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Edgar Horwood

URISA emanated from a conference held on August 28, 1963 on the campus of the University of Southern California, organized by Edgar Horwood and attended by 48 people to trade information on developments in regional information systems.  This was billed as the 'First Annual Conference on Urban Planning Information Systems and Programs.'  Additional annual conferences were held from 1964 to 1966 in Pittsburgh, Chicago, and Berkeley.  At the 1966 Berkeley Conference, attendees approved a constitution establishing the Urban and Regional Information Systems Association (URISA).

The conference held in 1967 in Garden City, New York was the first called the URISA Annual Conference.  However, URISA considers that its first conference was the one held in 1963 on the USC Campus in Los Angeles.

Edgar Horwood founded URISA and was its first president.  Horwood provided intellectual leadership toward building an interdisciplinary association and served as a constructive critic in the development of ethical practices in the emerging area of applying information systems technology to urban and regional applications.  Horwood authored a paper that is published in the Proceedings of the Third (1965) Conference on Urban Planning Information Systems and Programs titled, Association Needs for the Urban Information Systems Field that called for the creation of what was formed in 1966, the Urban and Regional Information Systems Association.  He patterned URISA after the Regional Science Association, an inclusive interest association, not an exclusive professional society overly concerned with credentials.

A review of the URISA literature from 1963-1991 revealed a number of discernible trends and patterns in the focus of the organization and the interest of its membership.  These can be categorized as lost themes, including concern with mainframe computers and concern with social change.  Themes that have been redefined (same words, different meanings) include the terms 'information system' and 'multi-participant.’  New themes include GIS as a profession, legal matters, and concern with the costs of data and data management.  Significant trends include increasing use of geographic-based data, a shift from technology to institutional concerns, less conceptualization and more 'doing,' more analysis and less raw data retrieval, increasing demand for standards, establishment of GIS as a profession and a career in itself, and a shift toward decentralized computing. 

In 2002, a further review of URISA’s forty years observed nine themes that define URISA, as follows:

  • Building a Global IS/GIS/LIS Network
  • Expanding IS/GIS/LIS Association Linkages
  • Elaborating the "IS Family"
  • Specifying the "G" Of, In, and About GIS
  • Making Informative Connections
  • Contributions to the Information Industry
  • Contributions to Society/Science
  • Advancing Research Frontiers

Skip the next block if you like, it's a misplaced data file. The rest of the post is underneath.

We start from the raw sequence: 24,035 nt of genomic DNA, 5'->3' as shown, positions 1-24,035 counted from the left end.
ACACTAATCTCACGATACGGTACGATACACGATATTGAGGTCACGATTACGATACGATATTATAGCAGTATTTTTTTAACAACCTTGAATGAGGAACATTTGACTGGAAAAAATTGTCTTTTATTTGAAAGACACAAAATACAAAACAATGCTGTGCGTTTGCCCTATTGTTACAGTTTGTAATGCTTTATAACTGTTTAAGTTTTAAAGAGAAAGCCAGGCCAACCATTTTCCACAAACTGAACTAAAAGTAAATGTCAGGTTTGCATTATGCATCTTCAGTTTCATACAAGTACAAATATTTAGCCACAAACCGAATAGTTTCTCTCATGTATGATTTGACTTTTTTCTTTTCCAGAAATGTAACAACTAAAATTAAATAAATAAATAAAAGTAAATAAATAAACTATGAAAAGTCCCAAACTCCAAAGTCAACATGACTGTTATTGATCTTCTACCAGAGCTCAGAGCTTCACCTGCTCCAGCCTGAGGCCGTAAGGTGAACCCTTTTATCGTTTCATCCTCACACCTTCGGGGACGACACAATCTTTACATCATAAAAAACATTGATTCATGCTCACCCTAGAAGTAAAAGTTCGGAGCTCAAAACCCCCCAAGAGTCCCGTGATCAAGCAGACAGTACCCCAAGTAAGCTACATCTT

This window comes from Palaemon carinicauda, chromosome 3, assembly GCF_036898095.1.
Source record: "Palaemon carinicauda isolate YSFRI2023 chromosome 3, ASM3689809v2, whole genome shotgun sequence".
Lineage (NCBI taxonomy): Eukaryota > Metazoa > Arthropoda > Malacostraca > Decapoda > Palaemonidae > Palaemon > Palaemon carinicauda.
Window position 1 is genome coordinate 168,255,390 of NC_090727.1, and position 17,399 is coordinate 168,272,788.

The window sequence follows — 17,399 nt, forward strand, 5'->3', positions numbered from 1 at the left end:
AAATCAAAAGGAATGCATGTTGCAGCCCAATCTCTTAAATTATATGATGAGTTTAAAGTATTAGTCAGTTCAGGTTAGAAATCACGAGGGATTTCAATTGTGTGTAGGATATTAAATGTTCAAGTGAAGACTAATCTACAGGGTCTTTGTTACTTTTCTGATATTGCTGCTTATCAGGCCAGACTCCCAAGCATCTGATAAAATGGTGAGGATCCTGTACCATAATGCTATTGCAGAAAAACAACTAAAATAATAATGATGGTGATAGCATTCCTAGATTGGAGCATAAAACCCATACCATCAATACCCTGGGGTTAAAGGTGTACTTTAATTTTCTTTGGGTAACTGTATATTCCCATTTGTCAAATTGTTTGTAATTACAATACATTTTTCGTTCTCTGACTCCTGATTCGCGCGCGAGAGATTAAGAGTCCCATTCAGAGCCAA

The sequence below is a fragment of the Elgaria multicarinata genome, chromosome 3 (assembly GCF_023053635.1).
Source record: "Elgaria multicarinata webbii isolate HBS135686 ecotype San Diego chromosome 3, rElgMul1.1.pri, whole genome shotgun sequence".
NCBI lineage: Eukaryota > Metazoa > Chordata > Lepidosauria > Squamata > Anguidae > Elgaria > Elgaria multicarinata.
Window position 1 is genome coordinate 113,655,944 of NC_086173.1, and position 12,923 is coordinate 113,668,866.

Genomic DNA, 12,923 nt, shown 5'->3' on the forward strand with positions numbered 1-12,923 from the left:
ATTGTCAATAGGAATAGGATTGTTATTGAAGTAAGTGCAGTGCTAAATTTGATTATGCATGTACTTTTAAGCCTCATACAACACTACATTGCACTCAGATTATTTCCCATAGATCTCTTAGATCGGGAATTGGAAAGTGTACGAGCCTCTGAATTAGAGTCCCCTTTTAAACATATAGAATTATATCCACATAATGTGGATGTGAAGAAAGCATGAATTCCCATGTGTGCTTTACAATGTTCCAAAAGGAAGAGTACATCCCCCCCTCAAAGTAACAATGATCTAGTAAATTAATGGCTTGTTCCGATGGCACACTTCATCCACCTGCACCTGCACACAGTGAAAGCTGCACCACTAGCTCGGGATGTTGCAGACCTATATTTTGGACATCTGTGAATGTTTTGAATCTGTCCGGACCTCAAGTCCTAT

• Specifying Enterprise Principles of IS/GIS/LIS

The nine themes encompass many of the issues and accomplishments that defined both the IS/GIS/LIS discipline and URISA in the 1960s, 70s, 80s, and 90s.  Upon reviewing the themes, graphics and commentaries, it appears fair to conclude that URISA has not only persevered, it prevailed, and has steadily moved to the forefront of geospatial research, development, and applications.

URISA has evolved from a small and rather loosely associated group of professionals with a common interest in urban planning information systems, into a major international organizations boasting over 2,000 members with interest in a variety of topics related to development of effective management and geographic information systems (GIS).  

Once confined to the back rooms of university labs and large government agencies, GIS is now ubiquitous.  Once a stand-alone application, large-scale GIS is increasingly embedded in complex enterprise information systems.  The number of people who use GIS has grown phenomenally, and the operating environment has become much more complex. 

With the evolution of the GIS profession as a specialized field, the URISA Board of Directors has embraced a series of bold initiatives aimed at re-focusing the organization to better serve its membership.  These initiatives are designed to adapt and improve the organization to better meet the joint and separate needs of GIS professionals and practitioners.  The intent is to make URISA the primary professional development organization for GIS professionals, as well as for IT professionals who need to support GIS within their agencies and businesses.  Our traditional membership base composed of GIS practitioners remains central to our mission, but we must recognize that URISA’s success can come only when the growing and changing needs of the membership are met.

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